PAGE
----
Camelot students are reminded just how different their school is from the moment they arrive each morning. Getting through the door requires a full-body pat-down, and students are forbidden from bringing anything — no backpacks, notebooks, textbooks, or pencils — into Camelot facilities, meaning there can essentially be no homework. This level of security is applied to teenagers regardless of whether or not they've ever committed a crime: students who have been expelled from their schools, as well as school dropouts, kids with learning disabilities, girls who became pregnant.
Once inside, students begin each day the same way: with motivation, tough love, and recitation in an all-school assembly called “Townhall.”
One morning in March, students gathered for Townhall in the gym of a Camelot school in Chicago, where a motivational video was projected onto a cinderblock wall. Excel Academy of South Shore is one of five schools Camelot has opened in Chicago, many of them clustered in its most troubled neighborhoods — places so torn by gang violence that shootings on the sidewalks outside of Camelot school buildings are regular features in the local news. Most of Camelot’s Chicago schools recruit students who have fallen behind on their high school credits — “overage and under-credited,” they’re called.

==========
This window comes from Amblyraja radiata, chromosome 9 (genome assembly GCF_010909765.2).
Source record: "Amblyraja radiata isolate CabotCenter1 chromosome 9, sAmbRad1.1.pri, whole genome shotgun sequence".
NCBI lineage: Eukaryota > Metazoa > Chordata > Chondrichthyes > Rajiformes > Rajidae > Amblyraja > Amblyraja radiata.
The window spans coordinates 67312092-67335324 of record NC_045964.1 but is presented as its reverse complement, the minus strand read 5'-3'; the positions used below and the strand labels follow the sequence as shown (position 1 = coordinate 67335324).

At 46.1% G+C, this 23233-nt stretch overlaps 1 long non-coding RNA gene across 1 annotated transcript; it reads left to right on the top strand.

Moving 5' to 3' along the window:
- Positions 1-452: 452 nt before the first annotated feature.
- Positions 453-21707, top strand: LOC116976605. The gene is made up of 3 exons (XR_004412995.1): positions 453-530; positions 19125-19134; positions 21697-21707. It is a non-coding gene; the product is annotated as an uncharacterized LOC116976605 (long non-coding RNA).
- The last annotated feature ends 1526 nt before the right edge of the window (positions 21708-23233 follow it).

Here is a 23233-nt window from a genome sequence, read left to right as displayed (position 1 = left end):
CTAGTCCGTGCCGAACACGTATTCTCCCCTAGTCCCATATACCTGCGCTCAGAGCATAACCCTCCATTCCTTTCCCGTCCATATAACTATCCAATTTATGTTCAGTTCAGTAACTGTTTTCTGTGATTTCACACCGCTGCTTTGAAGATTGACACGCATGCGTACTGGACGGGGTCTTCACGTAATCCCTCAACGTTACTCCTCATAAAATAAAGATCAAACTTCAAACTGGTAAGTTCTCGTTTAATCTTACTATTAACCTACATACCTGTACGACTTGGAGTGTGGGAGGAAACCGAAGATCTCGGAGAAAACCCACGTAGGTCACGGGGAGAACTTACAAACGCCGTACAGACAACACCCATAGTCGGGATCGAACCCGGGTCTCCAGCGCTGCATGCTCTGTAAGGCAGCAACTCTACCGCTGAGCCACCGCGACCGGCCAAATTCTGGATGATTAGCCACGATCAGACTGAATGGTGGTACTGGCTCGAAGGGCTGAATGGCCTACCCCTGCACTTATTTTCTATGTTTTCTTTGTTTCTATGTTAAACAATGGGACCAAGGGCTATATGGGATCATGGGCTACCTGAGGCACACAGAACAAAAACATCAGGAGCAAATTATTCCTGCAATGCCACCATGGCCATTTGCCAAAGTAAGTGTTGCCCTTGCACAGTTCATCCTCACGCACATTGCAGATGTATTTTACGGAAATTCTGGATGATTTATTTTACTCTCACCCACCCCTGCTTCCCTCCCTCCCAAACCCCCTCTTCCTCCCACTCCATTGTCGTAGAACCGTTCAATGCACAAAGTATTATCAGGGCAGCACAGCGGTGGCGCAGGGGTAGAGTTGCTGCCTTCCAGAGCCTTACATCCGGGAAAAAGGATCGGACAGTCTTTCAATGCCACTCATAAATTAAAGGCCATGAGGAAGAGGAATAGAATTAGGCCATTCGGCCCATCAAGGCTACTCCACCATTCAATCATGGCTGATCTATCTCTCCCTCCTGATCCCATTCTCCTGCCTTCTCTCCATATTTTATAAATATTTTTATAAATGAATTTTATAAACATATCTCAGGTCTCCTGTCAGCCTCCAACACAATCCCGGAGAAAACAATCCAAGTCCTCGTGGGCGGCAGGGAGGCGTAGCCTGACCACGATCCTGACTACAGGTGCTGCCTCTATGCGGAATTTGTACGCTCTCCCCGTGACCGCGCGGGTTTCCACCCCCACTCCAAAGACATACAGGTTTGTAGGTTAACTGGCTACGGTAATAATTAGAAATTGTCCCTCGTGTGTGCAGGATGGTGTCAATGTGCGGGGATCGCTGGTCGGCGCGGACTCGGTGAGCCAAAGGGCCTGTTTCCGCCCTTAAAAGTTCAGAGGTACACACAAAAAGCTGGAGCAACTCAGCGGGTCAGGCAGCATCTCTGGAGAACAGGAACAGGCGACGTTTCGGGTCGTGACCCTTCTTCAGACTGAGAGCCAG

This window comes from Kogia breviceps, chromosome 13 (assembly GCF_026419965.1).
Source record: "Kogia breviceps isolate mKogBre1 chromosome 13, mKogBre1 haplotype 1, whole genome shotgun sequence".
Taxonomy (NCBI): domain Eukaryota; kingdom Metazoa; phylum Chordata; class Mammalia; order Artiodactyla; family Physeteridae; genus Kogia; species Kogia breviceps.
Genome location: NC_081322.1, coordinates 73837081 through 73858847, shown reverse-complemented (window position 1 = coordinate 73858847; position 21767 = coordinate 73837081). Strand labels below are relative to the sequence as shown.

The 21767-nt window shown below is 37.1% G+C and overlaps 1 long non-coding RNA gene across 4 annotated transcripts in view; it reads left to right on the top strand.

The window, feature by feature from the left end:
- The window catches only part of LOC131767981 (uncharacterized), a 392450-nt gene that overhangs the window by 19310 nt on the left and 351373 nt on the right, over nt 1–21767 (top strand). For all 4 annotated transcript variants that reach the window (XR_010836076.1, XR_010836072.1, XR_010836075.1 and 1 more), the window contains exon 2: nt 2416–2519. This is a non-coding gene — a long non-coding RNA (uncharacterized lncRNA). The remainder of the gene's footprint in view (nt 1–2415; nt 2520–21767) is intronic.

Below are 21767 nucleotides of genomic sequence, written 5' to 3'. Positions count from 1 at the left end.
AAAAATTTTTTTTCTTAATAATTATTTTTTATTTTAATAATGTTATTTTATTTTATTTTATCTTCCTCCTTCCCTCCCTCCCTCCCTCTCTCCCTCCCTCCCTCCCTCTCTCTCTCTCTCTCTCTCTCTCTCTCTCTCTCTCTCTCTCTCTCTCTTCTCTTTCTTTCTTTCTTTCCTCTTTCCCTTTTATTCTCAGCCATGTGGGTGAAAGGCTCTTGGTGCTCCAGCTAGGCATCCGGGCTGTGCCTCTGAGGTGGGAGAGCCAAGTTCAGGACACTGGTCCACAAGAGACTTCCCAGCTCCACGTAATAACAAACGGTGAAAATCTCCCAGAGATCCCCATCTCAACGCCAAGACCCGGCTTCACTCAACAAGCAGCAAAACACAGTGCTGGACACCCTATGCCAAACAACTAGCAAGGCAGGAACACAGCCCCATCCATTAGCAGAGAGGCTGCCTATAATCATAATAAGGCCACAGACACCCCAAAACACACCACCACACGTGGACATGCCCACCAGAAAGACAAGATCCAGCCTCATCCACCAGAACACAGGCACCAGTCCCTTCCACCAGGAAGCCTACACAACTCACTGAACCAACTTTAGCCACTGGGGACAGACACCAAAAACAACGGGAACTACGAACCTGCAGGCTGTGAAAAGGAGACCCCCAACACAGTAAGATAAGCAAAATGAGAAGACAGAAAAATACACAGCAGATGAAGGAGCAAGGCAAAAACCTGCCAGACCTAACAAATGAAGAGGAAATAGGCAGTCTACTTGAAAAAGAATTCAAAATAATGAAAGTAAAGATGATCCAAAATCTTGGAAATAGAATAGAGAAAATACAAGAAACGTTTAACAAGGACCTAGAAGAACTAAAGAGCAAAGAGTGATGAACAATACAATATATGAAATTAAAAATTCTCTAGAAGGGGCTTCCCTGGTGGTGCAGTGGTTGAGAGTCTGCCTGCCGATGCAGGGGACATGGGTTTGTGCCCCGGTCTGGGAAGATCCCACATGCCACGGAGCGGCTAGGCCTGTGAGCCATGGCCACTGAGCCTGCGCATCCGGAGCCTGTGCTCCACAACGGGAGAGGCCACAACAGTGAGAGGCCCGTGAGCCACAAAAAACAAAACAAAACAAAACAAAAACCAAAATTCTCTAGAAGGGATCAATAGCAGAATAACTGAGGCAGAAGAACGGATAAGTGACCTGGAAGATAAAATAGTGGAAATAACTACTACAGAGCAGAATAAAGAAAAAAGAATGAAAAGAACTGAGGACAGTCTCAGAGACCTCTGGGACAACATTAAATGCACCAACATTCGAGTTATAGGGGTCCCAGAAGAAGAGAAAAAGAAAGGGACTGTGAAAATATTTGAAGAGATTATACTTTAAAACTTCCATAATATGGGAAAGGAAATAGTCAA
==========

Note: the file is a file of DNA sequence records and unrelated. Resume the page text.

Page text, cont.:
As a speaker onscreen barks about the keys to success, students in white Excel shirts and striped ties look on silently from rows of folding chairs. The newest students sit in the front row, where, staff say, they can be under closer supervision.
Standing over their classmates in Townhall are students inducted into the school’s elite student government because of good behavior and grades. They wear purple and gold sweaters neatly buttoned over their uniforms, hands folded behind their backs. The group is known as the Broncos, named after the school’s mascot; a mile away, in Chicago’s Englewood neighborhood, they’re called the Bulls.
"I'm here to tell you, number one, that most of you say you want to be successful, but you don't want it bad," the speaker on the video rumbles. "You don't want it as bad as you want to party. You don't want it as bad as you want to be cool."